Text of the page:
Re: action-231, issue-153 requirements on other software that sets DNT headers

Again let's be careful with our language here.  This isn't just about
"making a choice".  "Do you like hot dogs (1) or hamburgers (0)?", is a
choice, but it is not a representation of a user's preference with respect
to how they wish a recipient server to respond in relation to the DNT
Compliance Spec.  The later is what a UA is required to have before
sending a signal.  

Brooks Dobbs, CIPP | Chief Privacy Officer | KBM Group | Part of the
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On 8/22/12 6:41 PM, "Craig Spiezle" <> wrote:

>In the context of the user having to choose either express or customized
>settings, I tend to believe the user has made an choice.  This assume
>neither radio button is pre-selected.  This is a common first run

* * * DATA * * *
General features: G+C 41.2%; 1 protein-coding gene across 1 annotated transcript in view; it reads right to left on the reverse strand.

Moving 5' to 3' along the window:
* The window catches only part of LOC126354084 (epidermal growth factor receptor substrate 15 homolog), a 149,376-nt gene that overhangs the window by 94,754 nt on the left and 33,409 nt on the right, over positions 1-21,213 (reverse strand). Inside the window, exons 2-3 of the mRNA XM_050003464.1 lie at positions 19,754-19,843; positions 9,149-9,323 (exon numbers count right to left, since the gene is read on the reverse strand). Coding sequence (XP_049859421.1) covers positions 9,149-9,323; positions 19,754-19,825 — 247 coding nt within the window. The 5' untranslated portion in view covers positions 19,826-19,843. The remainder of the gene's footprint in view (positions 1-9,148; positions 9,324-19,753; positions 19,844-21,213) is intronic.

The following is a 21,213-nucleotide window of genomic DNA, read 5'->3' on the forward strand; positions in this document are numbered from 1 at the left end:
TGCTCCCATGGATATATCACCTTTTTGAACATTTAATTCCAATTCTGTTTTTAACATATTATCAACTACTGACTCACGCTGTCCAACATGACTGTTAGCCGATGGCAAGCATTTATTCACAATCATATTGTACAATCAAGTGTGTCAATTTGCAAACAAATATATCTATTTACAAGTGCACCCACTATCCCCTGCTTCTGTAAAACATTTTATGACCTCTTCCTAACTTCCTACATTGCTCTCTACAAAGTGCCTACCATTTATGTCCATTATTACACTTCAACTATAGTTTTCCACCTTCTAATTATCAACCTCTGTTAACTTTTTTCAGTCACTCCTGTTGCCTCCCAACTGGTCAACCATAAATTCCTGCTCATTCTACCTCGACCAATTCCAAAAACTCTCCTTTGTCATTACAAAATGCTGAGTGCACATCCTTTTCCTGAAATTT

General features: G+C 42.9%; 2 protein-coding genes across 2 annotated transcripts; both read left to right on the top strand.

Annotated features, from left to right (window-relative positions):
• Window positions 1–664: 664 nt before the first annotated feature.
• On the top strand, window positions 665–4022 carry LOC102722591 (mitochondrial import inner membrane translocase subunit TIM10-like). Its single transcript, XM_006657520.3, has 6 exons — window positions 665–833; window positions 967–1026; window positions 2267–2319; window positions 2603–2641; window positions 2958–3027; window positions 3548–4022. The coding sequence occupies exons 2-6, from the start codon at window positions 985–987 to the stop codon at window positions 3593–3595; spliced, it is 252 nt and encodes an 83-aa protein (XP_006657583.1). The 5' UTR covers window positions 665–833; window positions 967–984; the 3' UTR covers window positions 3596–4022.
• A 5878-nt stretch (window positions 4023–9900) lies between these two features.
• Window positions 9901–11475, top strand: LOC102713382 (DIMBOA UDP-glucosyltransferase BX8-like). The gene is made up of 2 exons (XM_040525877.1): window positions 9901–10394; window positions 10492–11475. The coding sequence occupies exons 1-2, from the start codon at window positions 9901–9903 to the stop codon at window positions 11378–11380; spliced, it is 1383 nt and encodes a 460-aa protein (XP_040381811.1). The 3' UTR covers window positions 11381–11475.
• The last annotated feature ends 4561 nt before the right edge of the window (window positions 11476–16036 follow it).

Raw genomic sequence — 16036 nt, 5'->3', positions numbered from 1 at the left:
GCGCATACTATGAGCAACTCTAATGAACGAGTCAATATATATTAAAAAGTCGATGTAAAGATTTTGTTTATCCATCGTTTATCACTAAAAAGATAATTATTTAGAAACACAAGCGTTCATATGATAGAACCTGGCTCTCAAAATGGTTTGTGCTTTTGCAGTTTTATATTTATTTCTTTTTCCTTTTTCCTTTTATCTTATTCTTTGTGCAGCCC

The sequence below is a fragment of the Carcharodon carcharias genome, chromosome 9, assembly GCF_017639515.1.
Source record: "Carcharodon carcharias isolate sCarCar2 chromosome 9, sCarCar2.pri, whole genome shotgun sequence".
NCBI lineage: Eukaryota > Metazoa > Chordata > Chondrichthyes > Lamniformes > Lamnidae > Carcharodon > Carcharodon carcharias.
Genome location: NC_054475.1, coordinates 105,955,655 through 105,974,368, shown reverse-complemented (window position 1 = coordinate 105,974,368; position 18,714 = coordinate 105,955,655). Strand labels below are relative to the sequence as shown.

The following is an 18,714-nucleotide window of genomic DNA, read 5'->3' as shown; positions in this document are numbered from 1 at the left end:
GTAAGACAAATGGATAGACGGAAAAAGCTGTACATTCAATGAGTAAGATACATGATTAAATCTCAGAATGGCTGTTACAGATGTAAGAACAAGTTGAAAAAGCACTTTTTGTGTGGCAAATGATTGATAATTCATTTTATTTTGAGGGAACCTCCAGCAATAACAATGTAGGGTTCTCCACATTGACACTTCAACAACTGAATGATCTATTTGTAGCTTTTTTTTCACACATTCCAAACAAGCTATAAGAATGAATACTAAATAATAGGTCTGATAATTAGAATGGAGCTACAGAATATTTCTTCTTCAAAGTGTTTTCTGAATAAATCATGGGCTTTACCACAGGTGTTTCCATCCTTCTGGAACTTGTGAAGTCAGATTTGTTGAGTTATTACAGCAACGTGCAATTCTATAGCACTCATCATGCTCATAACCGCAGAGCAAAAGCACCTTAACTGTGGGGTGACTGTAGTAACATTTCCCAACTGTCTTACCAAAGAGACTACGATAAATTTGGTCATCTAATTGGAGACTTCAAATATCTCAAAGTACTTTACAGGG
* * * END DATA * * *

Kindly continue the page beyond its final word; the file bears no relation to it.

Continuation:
>on many products.  While some may not like this scenario for the fear of
>resulting in a higher adoption of DNT, it is our opinion it does
>user choice (again assuming notice of what DNT means.   We would like to
>a link or added content sharing what DNT does and the benefits and trade
>At the same time  adding friction to the user to discourage the selection
>short sided and is what occurred in IE 8 when InPrivate was neutered.
>-----Original Message-----
>From: Tamir Israel []
>Sent: Wednesday, August 22, 2012 3:23 PM
>To: David Singer
>Cc: Shane Wiley; (
>Subject: Re: action-231, issue-153 requirements on other software that
>DNT headers
>Here's a screenshot.
>Again, I personally agree there are problems with relying on this type of
>mechanism as 'express user preference', but in spite of that, it is
>used in a lot of contexts.
>Second, I'm wondering if people feel that by rejecting this approach, we
>veering into UI-constraint land?
>On 8/22/2012 6:15 PM, David Singer wrote:
>> Perhaps we should wait to see the actual product; we may be off into
>hypothetical weeds here.

Received on Thursday, 23 August 2012 13:17:48 UTC